29 August 2008

Guide to Buying Your Guitar Part 1

There must be something in the air, a guitar catastrophe seems to have struck certain readers. Yesterday, Kelly Hoss left a comment asking for some advice on purchasing a guitar to replace her cheap starter guitar whose neck was breaking. This morning, I received an email from another Kelly, in Montana, in a similar predicament.

My reply to Kelly's comment goes some way to answering guitar purchase questions. But after posting it, I remembered a couple of other points. Prompted by the extra questions from the Montana Kelly I decided to create a small guitar purchase guide to help.

The guide has been split into several parts as the first draft was rather too long for one post. The first part, below, deals with the process of preparing to go shopping for your new guitar. A little preparation ensures you get off to a good start and improves the chances that you choose a guitar that satisfies and keeps you happy for a long time.

Set your budget


Figure out how much you can spend on your guitar before you start choosing models. Remember to allow for any additional equipment you might need, such as an amplifier for an electric guitar.

As a novice you probably don't want to spend too much, and that's fine. But if you can afford it, don't be afraid to go above the entry level models. Spending a little more at the outset can work out cheaper in the long run as your guitar lasts you through years of learning and playing.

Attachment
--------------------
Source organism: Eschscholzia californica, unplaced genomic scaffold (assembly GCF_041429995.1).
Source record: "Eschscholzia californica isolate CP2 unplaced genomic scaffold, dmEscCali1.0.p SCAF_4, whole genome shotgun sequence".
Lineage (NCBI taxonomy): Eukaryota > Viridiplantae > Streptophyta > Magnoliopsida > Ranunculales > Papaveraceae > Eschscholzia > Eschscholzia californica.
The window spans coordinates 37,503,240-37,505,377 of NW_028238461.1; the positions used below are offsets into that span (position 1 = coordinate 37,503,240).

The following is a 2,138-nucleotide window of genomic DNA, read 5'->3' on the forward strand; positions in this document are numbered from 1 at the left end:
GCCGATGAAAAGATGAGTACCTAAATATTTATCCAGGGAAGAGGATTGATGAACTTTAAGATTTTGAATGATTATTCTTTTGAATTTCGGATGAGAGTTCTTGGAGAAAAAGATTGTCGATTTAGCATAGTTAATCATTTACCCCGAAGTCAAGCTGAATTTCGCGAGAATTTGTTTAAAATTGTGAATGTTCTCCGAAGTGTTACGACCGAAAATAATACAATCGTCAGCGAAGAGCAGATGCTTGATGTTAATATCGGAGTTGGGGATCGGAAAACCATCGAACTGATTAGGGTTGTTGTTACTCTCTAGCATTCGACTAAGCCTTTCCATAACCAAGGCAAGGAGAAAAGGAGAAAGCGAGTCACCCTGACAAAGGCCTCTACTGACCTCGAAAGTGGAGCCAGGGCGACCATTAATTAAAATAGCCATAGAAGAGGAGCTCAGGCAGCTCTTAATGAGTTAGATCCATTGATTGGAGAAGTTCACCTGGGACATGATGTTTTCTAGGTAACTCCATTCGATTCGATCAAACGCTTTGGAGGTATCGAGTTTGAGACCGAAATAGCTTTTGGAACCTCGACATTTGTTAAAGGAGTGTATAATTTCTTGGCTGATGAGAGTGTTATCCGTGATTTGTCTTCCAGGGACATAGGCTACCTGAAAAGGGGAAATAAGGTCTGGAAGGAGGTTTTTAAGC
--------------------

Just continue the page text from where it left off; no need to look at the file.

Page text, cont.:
This is probably also a good time to mention that second hand guitars can be great value. The wonderful thing about used guitars is that they usually sell for about half the price of the new model. Even more wonderful, this price doesn't really change much with time, so you could very likely resell it for about the same price you paid.

As you can see a used guitar could be a nice low risk investment. Ask your local guitar shops if they have any; shops often take them from other players who trade in for a different model.

Do a little research


While you're figuring out your budget do a little research to prepare your shopping trip. Take this opportunity to learn a little more about guitars and you'll feel more confident about purchasing.

It's a good idea to learn a little about guitar woods and how they influence the guitar's sound. Here's a good article on guitar tone woods.

You can take a look at many different guitars at manufacturers sites and online stores. You can also read some user reviews, Harmony Central is a good place to find these, but don't get too carried away with them.

Of course, you can also just hang around here for a day or so more and pick up more tips arriving in the rest of this buying guide :-)

Shopping Time


"Try before you buy" is good advice for a guitar purchase. That's why I recommend you buy from a shop if you have one nearby.

You should plan to make more than one visit to the shop so you get time to consider your options and avoid a rush decision. It can be easy to fall for a good looking guitar in the shop but regret it later.

But how should you try guitars at the shop? That's the topic of the next part of this buying guide, sign up to get it delivered by email or to your RSS reader.

More on buying a guitar...

Guitar Buying Guide Part 2 - At the Guitar Shop
Guitar Buying Guide Part 3 - 5 Important Features
Guitar Buying


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